INTRODUCTION TO STAINLESS STEEL
The history of iron and steel stumbled, until the dawn of the 20th century, against a major problem of corrosion resistance, which was able to be solved only by adding to the steel mix a certain quantity of chromium, as foreseen in the experimental works of Henry Le Chatelier almost a century earlier.
To be classified in the stainless category, a steel must contain at least 10.5% chromium and less than 1.2% carbon (Standard EN 10020).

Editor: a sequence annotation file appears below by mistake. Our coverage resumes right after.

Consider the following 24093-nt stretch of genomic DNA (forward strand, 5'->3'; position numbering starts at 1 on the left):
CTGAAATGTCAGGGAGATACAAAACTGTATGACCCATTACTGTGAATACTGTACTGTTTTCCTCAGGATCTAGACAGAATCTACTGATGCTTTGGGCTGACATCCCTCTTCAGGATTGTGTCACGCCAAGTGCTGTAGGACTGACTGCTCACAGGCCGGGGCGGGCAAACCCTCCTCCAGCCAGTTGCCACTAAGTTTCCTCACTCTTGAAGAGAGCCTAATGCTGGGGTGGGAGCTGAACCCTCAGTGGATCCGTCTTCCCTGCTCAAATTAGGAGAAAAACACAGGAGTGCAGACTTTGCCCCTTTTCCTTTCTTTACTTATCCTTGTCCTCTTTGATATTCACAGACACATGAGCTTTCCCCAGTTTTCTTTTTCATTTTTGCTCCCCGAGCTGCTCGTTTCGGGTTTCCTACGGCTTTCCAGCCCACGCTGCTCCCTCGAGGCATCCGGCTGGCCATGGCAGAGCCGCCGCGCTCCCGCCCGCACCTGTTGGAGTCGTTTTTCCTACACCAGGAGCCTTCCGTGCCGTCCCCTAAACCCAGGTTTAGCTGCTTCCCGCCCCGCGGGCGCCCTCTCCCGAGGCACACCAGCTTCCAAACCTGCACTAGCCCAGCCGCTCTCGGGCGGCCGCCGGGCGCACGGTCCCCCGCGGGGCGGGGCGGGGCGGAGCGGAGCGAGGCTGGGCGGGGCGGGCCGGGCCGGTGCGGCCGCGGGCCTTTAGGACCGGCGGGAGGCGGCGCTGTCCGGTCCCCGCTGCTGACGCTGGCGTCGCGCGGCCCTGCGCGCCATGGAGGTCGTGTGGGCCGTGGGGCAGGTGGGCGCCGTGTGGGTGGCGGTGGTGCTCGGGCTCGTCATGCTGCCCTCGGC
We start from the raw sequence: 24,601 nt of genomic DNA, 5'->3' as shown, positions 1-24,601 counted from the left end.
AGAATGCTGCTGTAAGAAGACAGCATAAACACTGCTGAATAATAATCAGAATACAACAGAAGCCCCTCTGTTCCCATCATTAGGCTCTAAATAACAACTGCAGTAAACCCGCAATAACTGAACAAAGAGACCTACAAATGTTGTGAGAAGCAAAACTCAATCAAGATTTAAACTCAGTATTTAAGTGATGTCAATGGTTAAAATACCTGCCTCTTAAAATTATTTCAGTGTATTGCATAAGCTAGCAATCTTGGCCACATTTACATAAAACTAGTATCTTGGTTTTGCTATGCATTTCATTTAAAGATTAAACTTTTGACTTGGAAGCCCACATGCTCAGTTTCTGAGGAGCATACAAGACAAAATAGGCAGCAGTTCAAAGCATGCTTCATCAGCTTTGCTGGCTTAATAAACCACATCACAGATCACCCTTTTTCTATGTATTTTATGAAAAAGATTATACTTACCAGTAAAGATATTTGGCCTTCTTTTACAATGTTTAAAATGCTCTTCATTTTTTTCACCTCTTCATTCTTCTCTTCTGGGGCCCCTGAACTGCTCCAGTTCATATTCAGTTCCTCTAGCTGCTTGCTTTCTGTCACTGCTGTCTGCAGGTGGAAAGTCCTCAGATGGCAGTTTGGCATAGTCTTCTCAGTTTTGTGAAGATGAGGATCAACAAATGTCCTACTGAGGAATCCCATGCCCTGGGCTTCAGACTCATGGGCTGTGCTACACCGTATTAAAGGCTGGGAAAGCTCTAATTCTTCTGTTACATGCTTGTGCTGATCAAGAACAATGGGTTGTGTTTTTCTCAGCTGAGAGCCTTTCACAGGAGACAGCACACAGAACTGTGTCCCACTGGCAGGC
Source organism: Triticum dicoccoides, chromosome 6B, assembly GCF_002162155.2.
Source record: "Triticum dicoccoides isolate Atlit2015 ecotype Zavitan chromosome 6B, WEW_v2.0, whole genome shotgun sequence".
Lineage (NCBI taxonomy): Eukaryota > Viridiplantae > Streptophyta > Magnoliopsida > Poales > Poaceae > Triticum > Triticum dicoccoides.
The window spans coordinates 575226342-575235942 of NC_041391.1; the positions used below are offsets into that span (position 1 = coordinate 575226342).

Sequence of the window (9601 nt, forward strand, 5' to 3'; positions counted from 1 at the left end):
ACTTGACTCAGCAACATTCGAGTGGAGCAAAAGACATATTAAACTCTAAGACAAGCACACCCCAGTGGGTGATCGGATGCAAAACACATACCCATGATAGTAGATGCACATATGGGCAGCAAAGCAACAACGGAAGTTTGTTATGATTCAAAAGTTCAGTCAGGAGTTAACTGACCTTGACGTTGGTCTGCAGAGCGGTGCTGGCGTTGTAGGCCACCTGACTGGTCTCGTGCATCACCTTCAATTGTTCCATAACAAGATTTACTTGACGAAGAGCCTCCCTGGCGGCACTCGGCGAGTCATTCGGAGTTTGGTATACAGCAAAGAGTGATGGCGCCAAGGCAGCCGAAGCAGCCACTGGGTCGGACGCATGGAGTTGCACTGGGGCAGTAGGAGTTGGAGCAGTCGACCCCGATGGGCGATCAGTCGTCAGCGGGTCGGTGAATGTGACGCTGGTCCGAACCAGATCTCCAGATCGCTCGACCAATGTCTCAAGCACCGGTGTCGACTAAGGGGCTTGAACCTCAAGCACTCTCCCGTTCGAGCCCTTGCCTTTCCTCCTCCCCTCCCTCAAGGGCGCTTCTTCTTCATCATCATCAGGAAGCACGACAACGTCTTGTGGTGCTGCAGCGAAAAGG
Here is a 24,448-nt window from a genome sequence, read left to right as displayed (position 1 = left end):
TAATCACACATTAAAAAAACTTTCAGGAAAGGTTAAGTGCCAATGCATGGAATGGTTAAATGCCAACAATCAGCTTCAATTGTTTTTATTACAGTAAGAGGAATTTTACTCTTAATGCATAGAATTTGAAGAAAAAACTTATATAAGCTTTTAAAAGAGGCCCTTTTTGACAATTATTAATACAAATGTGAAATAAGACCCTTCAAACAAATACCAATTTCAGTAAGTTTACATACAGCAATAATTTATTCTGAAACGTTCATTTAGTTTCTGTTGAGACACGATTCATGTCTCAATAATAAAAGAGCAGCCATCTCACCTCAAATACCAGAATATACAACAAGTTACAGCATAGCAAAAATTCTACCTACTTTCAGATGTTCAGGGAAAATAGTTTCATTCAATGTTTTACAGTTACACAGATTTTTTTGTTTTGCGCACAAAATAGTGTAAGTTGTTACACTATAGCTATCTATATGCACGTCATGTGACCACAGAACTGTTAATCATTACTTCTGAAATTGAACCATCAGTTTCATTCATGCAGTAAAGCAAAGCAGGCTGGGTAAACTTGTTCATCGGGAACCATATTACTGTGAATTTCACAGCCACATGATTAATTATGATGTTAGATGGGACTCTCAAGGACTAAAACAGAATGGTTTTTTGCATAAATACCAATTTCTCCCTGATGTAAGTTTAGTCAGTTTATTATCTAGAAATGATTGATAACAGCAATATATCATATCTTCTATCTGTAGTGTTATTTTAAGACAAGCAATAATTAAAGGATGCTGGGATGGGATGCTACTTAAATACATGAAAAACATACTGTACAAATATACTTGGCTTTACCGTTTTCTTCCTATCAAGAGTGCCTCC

The large family of stainless steels - with a wealth of over 200 grades - also employs alloying elements other than chromium depending on the properties sought, with regard to both corrosion resistance and mechanical properties or processing conditions.
Among these alloying elements can be mentioned nickel, molybdenum, copper, titanium, niobium and nitrogen.